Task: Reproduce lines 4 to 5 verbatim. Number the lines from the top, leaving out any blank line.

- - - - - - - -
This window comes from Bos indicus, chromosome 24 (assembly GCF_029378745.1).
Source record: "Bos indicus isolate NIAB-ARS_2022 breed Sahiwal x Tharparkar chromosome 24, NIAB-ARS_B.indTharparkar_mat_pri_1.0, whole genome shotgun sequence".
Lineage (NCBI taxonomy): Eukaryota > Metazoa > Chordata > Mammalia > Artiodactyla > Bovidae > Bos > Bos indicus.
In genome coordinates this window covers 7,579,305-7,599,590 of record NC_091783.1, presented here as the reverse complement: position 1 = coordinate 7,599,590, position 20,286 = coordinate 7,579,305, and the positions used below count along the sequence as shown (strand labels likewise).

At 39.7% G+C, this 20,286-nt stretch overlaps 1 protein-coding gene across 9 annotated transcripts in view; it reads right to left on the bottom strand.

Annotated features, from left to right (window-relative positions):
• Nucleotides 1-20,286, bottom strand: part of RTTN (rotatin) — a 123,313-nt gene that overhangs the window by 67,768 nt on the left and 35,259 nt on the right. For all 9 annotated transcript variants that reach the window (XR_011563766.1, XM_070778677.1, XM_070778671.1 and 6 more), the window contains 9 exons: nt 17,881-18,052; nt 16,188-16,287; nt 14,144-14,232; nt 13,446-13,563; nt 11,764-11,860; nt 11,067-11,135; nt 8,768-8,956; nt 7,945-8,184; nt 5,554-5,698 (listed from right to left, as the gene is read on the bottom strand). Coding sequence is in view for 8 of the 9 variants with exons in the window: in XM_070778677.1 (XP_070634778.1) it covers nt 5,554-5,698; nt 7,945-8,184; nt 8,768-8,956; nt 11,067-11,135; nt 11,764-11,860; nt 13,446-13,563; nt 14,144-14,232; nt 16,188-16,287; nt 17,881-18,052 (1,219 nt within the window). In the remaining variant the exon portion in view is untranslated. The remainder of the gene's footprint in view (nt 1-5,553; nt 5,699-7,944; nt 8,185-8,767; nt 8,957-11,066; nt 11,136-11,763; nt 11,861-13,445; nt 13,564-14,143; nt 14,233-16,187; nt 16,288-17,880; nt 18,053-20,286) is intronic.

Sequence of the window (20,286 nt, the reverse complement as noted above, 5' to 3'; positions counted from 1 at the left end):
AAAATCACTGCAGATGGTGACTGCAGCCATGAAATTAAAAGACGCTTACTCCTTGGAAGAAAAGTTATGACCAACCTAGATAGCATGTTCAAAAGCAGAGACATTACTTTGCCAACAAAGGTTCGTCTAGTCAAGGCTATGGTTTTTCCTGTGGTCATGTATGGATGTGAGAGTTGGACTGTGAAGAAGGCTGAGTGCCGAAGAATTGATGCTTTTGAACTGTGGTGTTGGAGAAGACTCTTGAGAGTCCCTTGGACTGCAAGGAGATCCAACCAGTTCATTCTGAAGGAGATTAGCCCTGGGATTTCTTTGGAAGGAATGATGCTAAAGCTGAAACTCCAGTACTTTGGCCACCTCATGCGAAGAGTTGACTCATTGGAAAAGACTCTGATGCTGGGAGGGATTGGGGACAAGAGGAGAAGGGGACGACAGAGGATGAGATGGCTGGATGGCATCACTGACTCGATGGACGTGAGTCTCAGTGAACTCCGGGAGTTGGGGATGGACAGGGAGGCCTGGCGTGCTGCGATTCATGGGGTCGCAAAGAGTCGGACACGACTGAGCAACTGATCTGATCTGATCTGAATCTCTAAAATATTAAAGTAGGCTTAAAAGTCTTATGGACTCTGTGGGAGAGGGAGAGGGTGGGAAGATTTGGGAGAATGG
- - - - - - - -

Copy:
In genome coordinates this window covers 7,579,305-7,599,590 of record NC_091783.1, presented here as the reverse complement: position 1 = coordinate 7,599,590, position 20,286 = coordinate 7,579,305, and the positions used below count along the sequence as shown (strand labels likewise).

At 39.7% G+C, this 20,286-nt stretch overlaps 1 protein-coding gene across 9 annotated transcripts in view; it reads right to left on the bottom strand.